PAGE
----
Le'Ron McClain: Talkin' Spit To Channing Crowder

Steven SlivkaCorrespondent IIINovember 11, 2010

PITTSBURGH - OCTOBER 03: Le'Ron McClain #33 of the Baltimore Ravens looks on during the game against the Pittsburgh Steelers on October 3, 2010 at Heinz Field in Pittsburgh, Pennsylvania. (Photo by Gregory Shamus/Getty Images)
Gregory Shamus/Getty Images

They say spitting in the face of another person is one of the dirtiest, low class actions one could possibly take. Resorting to hawking back and letting one fly in somebody else's face is not only disgusting, it shows a lack of maturity and sportsmanship. Obviously, Le'Ron McClain doesn't feel the same way.

After the Ravens 26-10 victory over the Dolphins on Sunday, Dolphins line backer Channing Crowder signed off on what happened during the third quarter skirmish. During this profanity-laced tirade, Crowder blatantly told reporters of Le'Ron McClain spitting in his face. When Le'Ron McClain was asked about the incident he denied it, saying he "wasn't that kind of player."

Really? He's not the kind of player to spit in another man's face? McClain openly denied the allegations of spitting in Crowder's face, yet video evidence clearly shows him tilting his head back and letting one fly right into the facemask of his opponent. Shortly after the video evidence was brought up, McClain semi-countered his statement saying he was arguing with Crowder, and spit flew. After video evidence showed spit flying into the face of Channing Crowder, McClain recanted and said it wasn't intentional. Why couldn't he say that the first time? To any viewer with common sense, it is clear as day Le'Ron McClain intentionally spit in the face of Channing Crowder.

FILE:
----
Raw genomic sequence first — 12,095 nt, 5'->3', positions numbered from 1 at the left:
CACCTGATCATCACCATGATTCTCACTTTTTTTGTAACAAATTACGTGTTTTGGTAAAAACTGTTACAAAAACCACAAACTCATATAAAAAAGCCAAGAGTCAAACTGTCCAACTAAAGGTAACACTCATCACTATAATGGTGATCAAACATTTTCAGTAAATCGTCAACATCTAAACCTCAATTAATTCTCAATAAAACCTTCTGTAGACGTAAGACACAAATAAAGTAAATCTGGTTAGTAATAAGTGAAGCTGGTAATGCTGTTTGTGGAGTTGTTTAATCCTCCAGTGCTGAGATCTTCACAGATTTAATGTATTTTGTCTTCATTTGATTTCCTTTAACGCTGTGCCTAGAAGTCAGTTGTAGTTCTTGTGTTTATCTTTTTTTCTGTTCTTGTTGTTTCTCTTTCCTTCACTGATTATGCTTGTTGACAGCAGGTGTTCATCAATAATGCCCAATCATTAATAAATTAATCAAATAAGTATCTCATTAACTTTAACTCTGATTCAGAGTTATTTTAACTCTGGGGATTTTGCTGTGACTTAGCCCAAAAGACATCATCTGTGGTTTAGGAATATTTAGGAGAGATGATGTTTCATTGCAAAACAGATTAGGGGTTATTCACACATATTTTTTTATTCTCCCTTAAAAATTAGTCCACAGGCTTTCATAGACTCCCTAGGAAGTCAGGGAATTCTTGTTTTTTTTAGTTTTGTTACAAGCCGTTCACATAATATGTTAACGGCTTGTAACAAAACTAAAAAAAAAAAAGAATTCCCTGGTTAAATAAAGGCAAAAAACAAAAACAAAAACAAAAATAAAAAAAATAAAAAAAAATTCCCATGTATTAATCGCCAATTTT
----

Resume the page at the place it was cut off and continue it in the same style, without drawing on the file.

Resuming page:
Why would he feel the need to resort to this juvenile act? The Ravens dominated the entire game, and Crowder was never a factor in the Dolphins defense. Just what was McClain thinking? Needless to say it does not matter what McClain was thinking. He denied the spitting allegations, recanted his denial, then acted as if it never happened. Really? Are we that stupid of a society to where video evidence shows one doing something, yet we still refuse to believe it? It's immensely frustrating knowing McClain won't be fined nor suspended for his cowardly acts. To belittle a player by spitting in his face, then throwing him under the bus to the media is just pathetic.

Let's be honest. Channing Crowder is not the most intelligent player in the NFL. He referenced Stevie Wonder and Anne Frank with the officiating crew. When asked about the Anne Frank reference he admitted to not knowing who she was, and he had mistaken her for Hellen Keller. Regardless of Crowder's immature references, it does not take away from the fact he was spit on by another player and the league has done nothing about it. Can Roger Goodell please get some consistency going here? Or is it going to take an entire team hawking loogies at another during a game to get the point across?